“The larger managers attract more capital as they have more infrastructure to protect their investments if things go sideways,” said Fadly at NEPC. “Smaller managers might only have one restructuring person that doesn’t have the scar tissue from prior cycles.”

Yet higher default rates in the portfolios of small managers are also the result of triggers on covenants often lacking on larger loans, participants say.

Lately, margins on the largest and most fiercely contested deals have compressed by about 100 basis.

That’s made it even harder for smaller firms, who are getting outbid on trophy deals.

But by squeezing out the smallest managers, larger managers may imperil their own futures, Cuart argues. 

“These managers fill the gap left by larger funds that scale up and vacate the smaller mid-market segment,” he said. “By supporting new and smaller businesses, they play a pivotal role in nurturing the next generation of larger companies.”

Deals

  • Blue Owl Capital is leading a $2.15 billion private debt facility for a refinancing at Inspira Financial Inc.
  • RxBenefits Inc., a pharmacy benefits manager, is looking to tap private credit to refinance existing debt. The company is seeking around $1 billion from direct lenders
  • Credit Agricole SA plans to tap investors to offload risk tied to a pool of up to about $10 billion of loans
  • Chinese data center service provider Vnet’s founder and co-chairperson Josh Chen Sheng has finally paid off a short-term private loan from Ares Management Corp that a unit of his defaulted on more than 2.5 years ago
  • Deutsche Bank AG has approached several existing lenders to buy a stake in a HK$10.2 billion ($1.3 billion) project loan backing a luxury-property development in Hong Kong

Fundraising

  • Rest, one of Australia’s largest pension funds, has increased its investment in a property private credit fund, diversifying private markets exposure
  • Insignia Financial Ltd.’s pensions business is in the final stages of appointing external managers to deploy billions of dollars into global private credit markets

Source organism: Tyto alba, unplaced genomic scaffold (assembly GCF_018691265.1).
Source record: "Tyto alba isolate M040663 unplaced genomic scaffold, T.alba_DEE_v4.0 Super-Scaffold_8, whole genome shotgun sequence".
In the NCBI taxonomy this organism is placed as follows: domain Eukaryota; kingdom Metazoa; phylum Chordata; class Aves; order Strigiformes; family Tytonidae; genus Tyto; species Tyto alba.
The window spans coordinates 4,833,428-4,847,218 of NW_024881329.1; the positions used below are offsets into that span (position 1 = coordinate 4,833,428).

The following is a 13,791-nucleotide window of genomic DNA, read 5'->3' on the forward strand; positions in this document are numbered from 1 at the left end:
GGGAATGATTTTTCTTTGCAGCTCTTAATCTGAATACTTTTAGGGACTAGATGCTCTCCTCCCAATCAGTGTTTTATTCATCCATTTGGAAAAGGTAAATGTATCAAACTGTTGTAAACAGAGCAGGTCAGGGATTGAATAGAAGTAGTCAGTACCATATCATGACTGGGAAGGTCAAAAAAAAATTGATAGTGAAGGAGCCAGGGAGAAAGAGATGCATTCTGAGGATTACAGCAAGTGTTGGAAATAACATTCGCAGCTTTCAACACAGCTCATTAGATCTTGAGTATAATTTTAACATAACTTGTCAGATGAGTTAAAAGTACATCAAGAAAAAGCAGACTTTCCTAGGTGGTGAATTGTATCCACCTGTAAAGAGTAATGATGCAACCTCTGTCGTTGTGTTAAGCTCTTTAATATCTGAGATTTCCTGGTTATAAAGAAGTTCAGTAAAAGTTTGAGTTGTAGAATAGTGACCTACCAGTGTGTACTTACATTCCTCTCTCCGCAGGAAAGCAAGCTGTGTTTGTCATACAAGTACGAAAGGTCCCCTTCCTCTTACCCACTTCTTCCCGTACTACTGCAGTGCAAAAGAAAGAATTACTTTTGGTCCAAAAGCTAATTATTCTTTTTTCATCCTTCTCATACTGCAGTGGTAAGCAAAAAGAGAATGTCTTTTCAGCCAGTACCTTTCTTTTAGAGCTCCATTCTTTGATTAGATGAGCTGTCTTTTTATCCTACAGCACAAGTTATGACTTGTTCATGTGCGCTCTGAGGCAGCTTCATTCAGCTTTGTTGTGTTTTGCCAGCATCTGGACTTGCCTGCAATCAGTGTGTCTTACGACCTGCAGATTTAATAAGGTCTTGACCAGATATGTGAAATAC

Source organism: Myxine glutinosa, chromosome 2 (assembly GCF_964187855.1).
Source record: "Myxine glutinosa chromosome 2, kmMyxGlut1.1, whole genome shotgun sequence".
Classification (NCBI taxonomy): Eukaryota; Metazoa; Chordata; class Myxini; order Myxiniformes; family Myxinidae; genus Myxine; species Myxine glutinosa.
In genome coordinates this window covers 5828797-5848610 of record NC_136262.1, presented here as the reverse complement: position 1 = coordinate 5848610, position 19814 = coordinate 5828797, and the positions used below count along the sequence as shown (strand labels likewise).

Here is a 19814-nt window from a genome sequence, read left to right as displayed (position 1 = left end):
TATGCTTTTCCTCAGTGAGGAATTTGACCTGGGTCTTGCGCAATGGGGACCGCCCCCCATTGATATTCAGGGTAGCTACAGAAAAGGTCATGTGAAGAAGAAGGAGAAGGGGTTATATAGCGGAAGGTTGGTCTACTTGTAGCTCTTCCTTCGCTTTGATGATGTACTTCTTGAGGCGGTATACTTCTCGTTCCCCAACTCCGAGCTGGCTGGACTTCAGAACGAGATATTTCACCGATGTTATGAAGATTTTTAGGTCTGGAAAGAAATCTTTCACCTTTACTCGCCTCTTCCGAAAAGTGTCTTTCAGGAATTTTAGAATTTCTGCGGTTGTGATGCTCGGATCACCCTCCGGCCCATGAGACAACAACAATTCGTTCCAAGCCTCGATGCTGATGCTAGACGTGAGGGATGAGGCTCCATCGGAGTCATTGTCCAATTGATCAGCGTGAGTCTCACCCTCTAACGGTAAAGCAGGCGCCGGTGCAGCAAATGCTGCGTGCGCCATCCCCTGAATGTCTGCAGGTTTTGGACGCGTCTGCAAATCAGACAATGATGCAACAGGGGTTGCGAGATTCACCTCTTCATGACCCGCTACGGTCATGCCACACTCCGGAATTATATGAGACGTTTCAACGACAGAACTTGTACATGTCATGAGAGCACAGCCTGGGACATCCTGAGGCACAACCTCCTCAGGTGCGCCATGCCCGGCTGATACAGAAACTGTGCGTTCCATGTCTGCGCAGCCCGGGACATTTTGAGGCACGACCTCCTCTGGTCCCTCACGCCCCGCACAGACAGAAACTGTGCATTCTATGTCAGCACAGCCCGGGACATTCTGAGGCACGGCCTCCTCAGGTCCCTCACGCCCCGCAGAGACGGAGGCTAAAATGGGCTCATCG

Job Moves

  • UBS Group AG’s head of banks and diversified financials, Samuel Reinhart, has left the firm for a role at BC Partners
  • Pacific Investment Management Co. is ramping up its expansion into private markets by adding Prashant Dwivedi as the firm seeks to capitalize on volatility across the corporate, private-lending and real estate markets
  • Blackstone Inc. has hired Tyler Dickson, former global head of investment banking at Citigroup Inc., to lead client relations for its credit and insurance unit as the private equity giant continues to expand its lending business
  • Societe Generale SA has hired Joseph Falcone to lead its private credit partnership with Brookfield Asset Management
  • Apollo Global Management Inc. has hired Kazuo Yamataka to focus on Apollo’s private credit strategy in Japan, as the firm looks to grow its footprint in the country
  • Cahill Gordon & Reindel is building out its private credit practice with the addition of KKR managing director Peter Williams

Did You Miss?

  • Pimco Warns Credit Market Returns Fail to Compensate for Risks
  • Ailing Hedge Funds Turn to Brazil’s Hot Private-Credit Market
  • Private Credit Funds Take On Wall Street’s Least Loved Label
  • Oaktree’s Dahl on Risk-Managing Credit’s Now Equity-Like Returns
  • Private Credit Funds With No Skin in Game a Worry

--With assistance from Natasha Doff.

©2024 Bloomberg L.P.

Top Videos